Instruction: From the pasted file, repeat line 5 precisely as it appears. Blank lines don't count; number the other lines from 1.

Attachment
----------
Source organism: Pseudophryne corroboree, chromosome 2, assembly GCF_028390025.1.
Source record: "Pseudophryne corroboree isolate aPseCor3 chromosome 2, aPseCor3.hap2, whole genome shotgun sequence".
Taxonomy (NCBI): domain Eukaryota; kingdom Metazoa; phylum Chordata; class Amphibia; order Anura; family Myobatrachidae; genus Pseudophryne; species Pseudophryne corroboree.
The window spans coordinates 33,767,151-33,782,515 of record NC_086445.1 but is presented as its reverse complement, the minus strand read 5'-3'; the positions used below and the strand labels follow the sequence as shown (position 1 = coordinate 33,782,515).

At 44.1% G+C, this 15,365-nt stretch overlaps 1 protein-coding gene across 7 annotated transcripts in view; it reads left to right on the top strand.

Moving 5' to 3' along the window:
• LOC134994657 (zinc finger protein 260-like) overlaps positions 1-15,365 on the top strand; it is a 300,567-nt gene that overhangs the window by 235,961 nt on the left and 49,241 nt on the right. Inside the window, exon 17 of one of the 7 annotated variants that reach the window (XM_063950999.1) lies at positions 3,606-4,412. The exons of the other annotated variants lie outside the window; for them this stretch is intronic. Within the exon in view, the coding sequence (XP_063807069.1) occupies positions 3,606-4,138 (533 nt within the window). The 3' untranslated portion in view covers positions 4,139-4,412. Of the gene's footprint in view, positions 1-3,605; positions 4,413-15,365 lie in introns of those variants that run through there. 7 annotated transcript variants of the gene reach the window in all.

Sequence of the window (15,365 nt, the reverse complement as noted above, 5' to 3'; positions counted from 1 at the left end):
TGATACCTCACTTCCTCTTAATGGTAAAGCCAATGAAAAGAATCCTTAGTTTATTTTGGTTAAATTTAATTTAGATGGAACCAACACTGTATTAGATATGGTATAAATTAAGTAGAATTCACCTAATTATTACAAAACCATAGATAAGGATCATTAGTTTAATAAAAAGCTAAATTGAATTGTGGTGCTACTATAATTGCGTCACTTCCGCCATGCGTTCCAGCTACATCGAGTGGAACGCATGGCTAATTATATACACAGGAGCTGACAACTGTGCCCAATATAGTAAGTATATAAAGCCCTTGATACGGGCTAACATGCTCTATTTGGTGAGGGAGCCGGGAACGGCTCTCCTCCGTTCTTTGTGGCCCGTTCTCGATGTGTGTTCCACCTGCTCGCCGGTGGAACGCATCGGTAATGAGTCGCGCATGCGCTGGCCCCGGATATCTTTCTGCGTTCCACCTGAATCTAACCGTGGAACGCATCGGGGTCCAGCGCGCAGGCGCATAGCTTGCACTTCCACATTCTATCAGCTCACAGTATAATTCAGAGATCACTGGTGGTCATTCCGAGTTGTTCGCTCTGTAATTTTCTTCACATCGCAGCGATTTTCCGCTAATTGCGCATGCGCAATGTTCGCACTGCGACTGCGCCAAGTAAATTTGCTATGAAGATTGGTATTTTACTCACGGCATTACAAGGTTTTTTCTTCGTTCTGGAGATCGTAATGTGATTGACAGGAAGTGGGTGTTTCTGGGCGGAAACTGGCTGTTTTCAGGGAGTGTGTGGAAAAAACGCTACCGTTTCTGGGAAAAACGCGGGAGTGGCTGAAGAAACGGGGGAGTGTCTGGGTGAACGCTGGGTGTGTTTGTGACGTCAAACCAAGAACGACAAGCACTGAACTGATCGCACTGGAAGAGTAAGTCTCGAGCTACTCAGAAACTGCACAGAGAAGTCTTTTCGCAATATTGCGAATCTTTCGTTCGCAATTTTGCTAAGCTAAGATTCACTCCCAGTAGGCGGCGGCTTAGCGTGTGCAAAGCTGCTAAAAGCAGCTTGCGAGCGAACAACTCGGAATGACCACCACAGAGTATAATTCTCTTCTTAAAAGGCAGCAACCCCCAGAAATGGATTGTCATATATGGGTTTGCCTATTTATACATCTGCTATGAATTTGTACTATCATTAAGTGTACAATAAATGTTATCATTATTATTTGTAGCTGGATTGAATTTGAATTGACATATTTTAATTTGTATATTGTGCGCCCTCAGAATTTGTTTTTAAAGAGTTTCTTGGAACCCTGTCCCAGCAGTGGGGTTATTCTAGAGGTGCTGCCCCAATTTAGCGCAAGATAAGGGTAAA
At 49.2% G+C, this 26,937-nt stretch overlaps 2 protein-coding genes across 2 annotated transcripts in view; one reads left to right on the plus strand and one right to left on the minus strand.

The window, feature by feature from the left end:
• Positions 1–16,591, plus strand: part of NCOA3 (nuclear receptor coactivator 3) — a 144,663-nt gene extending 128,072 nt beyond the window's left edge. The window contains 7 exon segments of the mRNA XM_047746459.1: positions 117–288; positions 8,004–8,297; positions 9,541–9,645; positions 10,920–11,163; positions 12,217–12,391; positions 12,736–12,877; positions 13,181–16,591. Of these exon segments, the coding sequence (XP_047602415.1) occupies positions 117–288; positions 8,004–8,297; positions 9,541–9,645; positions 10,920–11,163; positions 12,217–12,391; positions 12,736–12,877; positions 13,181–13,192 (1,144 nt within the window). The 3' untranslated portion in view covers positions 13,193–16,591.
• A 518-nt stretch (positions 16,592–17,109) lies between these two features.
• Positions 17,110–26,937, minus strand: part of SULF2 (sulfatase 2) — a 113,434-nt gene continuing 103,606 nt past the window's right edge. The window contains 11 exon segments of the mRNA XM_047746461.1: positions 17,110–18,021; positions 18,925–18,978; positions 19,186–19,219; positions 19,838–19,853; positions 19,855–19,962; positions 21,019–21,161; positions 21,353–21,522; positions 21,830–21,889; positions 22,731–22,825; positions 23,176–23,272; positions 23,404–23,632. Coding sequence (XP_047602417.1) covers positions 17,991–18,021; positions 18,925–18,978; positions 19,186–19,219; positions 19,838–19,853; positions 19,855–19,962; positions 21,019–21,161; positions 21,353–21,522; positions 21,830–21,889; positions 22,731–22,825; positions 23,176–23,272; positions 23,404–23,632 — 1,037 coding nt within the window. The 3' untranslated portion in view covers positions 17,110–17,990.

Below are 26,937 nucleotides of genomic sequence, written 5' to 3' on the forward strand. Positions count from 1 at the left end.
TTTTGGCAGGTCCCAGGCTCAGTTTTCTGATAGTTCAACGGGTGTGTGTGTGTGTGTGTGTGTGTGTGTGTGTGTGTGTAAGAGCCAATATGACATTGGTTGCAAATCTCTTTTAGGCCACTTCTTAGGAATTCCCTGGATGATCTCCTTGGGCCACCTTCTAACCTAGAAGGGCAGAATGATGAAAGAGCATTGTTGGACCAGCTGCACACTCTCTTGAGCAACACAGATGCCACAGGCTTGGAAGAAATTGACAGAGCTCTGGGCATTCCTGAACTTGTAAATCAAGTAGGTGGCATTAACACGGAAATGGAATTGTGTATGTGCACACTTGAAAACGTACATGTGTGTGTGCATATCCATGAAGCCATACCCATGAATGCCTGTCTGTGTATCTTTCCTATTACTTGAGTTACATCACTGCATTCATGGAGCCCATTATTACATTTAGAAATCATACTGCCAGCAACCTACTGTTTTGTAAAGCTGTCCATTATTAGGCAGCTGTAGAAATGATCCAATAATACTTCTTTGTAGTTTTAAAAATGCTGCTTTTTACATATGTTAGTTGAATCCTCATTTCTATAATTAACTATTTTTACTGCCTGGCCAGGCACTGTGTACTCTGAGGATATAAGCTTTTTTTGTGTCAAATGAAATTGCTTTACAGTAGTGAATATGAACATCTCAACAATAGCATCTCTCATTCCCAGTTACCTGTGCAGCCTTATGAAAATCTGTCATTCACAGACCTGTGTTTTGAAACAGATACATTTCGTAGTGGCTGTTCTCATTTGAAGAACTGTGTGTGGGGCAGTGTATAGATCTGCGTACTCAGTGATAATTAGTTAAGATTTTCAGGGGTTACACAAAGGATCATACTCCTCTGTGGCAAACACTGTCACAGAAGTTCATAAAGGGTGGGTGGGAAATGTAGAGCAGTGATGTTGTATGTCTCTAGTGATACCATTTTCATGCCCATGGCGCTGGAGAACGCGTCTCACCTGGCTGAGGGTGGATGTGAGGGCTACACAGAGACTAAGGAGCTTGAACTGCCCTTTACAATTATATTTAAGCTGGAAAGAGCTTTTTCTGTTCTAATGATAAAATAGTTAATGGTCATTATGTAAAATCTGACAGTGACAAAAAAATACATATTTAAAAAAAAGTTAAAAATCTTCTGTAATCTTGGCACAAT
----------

At 44.1% G+C, this 15,365-nt stretch overlaps 1 protein-coding gene across 7 annotated transcripts in view; it reads left to right on the top strand.